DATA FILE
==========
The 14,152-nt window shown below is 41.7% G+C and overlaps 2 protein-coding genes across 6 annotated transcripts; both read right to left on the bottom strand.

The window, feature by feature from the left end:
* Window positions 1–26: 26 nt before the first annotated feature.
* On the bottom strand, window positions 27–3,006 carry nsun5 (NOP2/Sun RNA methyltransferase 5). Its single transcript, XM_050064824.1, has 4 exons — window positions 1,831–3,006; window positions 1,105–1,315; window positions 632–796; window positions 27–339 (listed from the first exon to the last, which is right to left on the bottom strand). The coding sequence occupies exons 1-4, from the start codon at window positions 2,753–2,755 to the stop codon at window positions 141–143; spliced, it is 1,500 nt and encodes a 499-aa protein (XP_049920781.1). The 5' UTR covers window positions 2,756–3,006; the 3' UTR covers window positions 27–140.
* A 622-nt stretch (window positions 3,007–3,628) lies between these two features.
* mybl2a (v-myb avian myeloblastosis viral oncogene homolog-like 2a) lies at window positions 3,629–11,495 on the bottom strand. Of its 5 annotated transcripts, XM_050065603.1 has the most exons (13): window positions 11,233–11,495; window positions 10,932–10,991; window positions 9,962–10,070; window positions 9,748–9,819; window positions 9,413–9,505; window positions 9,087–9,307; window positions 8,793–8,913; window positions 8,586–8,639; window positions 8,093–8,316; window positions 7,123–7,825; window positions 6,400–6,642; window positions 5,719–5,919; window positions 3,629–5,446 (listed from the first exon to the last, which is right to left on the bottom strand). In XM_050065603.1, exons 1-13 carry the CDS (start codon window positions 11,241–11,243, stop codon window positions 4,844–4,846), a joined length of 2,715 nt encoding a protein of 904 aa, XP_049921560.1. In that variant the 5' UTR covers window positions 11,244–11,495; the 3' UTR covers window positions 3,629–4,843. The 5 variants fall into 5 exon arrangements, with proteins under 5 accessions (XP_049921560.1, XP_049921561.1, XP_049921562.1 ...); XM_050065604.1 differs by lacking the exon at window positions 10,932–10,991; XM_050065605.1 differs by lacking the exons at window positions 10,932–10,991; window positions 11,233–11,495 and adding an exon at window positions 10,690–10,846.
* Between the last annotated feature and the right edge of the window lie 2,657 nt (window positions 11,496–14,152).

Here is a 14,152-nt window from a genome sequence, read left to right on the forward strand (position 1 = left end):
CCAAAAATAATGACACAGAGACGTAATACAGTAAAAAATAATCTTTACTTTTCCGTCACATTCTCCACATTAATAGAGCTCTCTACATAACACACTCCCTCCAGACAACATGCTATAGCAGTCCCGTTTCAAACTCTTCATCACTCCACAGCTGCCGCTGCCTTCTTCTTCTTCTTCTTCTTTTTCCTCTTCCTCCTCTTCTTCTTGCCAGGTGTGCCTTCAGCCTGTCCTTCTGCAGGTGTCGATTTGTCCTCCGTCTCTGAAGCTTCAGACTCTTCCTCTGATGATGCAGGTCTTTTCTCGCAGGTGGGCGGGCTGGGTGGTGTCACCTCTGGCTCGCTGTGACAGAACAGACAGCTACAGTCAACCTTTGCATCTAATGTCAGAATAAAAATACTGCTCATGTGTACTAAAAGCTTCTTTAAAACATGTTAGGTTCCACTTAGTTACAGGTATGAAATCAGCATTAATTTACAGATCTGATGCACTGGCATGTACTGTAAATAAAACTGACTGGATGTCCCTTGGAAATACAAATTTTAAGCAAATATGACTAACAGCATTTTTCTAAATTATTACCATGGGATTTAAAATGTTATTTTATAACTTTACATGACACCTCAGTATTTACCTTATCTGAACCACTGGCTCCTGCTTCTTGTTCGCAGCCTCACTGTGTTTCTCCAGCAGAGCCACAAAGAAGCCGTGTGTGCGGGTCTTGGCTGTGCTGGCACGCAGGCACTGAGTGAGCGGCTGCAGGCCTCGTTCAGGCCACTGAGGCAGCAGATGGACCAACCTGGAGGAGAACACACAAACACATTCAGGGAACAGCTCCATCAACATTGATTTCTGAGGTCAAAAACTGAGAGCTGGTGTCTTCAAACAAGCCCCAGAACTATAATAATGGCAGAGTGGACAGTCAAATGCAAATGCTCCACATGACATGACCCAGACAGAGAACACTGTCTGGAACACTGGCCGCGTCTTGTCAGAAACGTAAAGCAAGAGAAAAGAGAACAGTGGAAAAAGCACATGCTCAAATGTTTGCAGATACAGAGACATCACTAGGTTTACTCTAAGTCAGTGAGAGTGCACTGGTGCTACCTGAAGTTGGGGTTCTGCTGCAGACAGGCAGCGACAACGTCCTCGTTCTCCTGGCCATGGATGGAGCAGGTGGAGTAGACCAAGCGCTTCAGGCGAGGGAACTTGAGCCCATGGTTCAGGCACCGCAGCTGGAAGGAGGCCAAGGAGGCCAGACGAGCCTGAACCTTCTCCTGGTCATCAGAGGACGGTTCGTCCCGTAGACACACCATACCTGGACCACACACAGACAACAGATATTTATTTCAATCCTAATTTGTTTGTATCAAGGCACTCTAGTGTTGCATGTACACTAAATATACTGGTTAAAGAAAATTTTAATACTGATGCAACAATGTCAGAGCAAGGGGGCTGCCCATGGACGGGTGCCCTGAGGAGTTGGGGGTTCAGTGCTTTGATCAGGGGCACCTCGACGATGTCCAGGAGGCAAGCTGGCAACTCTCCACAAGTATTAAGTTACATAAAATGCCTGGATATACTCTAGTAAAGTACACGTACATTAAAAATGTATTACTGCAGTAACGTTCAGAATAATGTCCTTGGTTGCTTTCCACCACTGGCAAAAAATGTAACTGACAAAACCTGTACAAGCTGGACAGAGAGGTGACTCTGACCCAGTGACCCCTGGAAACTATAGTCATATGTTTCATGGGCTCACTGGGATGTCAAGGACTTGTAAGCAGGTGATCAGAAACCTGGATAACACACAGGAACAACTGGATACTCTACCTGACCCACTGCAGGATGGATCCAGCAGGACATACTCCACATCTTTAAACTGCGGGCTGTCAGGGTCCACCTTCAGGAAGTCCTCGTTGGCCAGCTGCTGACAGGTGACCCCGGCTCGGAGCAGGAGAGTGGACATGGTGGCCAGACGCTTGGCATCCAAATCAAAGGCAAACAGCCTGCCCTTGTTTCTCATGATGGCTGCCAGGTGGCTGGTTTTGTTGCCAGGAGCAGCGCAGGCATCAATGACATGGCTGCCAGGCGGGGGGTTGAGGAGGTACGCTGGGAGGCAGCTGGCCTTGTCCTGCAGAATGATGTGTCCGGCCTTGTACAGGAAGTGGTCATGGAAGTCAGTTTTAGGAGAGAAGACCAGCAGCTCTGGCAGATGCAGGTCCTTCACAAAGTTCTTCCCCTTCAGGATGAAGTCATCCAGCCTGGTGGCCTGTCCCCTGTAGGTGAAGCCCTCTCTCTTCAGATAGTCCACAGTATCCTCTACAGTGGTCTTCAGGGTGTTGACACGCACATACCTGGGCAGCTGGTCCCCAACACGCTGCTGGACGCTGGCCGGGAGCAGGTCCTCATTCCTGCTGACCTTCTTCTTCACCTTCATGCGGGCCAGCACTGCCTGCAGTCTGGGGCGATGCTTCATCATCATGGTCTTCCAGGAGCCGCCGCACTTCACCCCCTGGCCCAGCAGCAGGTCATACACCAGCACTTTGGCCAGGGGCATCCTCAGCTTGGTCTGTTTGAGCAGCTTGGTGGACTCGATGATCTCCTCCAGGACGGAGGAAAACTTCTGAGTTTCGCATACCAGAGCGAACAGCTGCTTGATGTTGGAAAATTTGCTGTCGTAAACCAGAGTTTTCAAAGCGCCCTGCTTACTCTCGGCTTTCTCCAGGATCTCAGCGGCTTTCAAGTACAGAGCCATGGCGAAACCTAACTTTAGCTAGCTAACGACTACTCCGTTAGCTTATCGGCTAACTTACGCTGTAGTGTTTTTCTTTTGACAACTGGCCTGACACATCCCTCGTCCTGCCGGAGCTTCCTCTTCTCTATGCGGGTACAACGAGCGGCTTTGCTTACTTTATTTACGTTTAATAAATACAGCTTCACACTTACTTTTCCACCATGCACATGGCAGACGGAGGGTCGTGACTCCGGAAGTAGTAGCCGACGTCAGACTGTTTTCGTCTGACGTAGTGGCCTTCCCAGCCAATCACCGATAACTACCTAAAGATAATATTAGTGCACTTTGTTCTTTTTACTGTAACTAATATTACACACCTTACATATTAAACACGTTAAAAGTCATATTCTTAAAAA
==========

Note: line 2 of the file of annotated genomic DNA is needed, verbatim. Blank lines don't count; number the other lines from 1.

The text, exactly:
The window, feature by feature from the left end: